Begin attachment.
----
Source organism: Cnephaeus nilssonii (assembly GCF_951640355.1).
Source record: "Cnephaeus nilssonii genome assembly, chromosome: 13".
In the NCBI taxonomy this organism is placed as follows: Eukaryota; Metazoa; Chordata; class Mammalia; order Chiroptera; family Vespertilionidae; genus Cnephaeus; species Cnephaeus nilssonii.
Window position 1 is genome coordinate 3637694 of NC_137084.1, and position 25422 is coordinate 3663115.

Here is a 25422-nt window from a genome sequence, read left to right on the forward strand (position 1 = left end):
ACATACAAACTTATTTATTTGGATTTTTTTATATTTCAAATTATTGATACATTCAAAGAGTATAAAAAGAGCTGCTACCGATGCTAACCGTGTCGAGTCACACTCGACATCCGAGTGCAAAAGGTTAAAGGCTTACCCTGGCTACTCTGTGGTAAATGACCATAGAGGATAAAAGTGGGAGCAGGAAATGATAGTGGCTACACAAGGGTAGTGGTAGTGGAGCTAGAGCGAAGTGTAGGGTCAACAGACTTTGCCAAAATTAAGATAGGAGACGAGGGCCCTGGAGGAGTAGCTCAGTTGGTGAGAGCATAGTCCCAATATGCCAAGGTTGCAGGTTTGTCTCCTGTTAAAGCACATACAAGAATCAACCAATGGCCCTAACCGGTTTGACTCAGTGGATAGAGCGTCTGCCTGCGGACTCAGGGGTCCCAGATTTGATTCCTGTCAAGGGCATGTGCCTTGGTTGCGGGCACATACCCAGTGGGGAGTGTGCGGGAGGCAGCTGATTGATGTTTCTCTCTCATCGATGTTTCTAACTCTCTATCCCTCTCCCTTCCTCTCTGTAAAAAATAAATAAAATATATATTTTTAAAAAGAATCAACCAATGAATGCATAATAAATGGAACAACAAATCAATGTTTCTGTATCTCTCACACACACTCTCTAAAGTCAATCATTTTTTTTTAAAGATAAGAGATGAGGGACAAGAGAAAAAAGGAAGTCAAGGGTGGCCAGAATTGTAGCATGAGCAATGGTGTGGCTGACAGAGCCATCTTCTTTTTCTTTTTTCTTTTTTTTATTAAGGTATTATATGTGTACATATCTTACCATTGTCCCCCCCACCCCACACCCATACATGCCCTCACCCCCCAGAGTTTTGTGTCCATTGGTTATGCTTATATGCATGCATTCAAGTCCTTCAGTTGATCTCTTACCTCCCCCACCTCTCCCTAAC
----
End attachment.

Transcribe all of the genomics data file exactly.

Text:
Source organism: Cnephaeus nilssonii (assembly GCF_951640355.1).
Source record: "Cnephaeus nilssonii genome assembly, chromosome: 13".
In the NCBI taxonomy this organism is placed as follows: Eukaryota; Metazoa; Chordata; class Mammalia; order Chiroptera; family Vespertilionidae; genus Cnephaeus; species Cnephaeus nilssonii.
Window position 1 is genome coordinate 3637694 of NC_137084.1, and position 25422 is coordinate 3663115.

Here is a 25422-nt window from a genome sequence, read left to right on the forward strand (position 1 = left end):
ACATACAAACTTATTTATTTGGATTTTTTTATATTTCAAATTATTGATACATTCAAAGAGTATAAAAAGAGCTGCTACCGATGCTAACCGTGTCGAGTCACACTCGACATCCGAGTGCAAAAGGTTAAAGGCTTACCCTGGCTACTCTGTGGTAAATGACCATAGAGGATAAAAGTGGGAGCAGGAAATGATAGTGGCTACACAAGGGTAGTGGTAGTGGAGCTAGAGCGAAGTGTAGGGTCAACAGACTTTGCCAAAATTAAGATAGGAGACGAGGGCCCTGGAGGAGTAGCTCAGTTGGTGAGAGCATAGTCCCAATATGCCAAGGTTGCAGGTTTGTCTCCTGTTAAAGCACATACAAGAATCAACCAATGGCCCTAACCGGTTTGACTCAGTGGATAGAGCGTCTGCCTGCGGACTCAGGGGTCCCAGATTTGATTCCTGTCAAGGGCATGTGCCTTGGTTGCGGGCACATACCCAGTGGGGAGTGTGCGGGAGGCAGCTGATTGATGTTTCTCTCTCATCGATGTTTCTAACTCTCTATCCCTCTCCCTTCCTCTCTGTAAAAAATAAATAAAATATATATTTTTAAAAAGAATCAACCAATGAATGCATAATAAATGGAACAACAAATCAATGTTTCTGTATCTCTCACACACACTCTCTAAAGTCAATCATTTTTTTTTAAAGATAAGAGATGAGGGACAAGAGAAAAAAGGAAGTCAAGGGTGGCCAGAATTGTAGCATGAGCAATGGTGTGGCTGACAGAGCCATCTTCTTTTTCTTTTTTCTTTTTTTTATTAAGGTATTATATGTGTACATATCTTACCATTGTCCCCCCCACCCCACACCCATACATGCCCTCACCCCCCAGAGTTTTGTGTCCATTGGTTATGCTTATATGCATGCATTCAAGTCCTTCAGTTGATCTCTTACCTCCCCCACCTCTCCCTAAC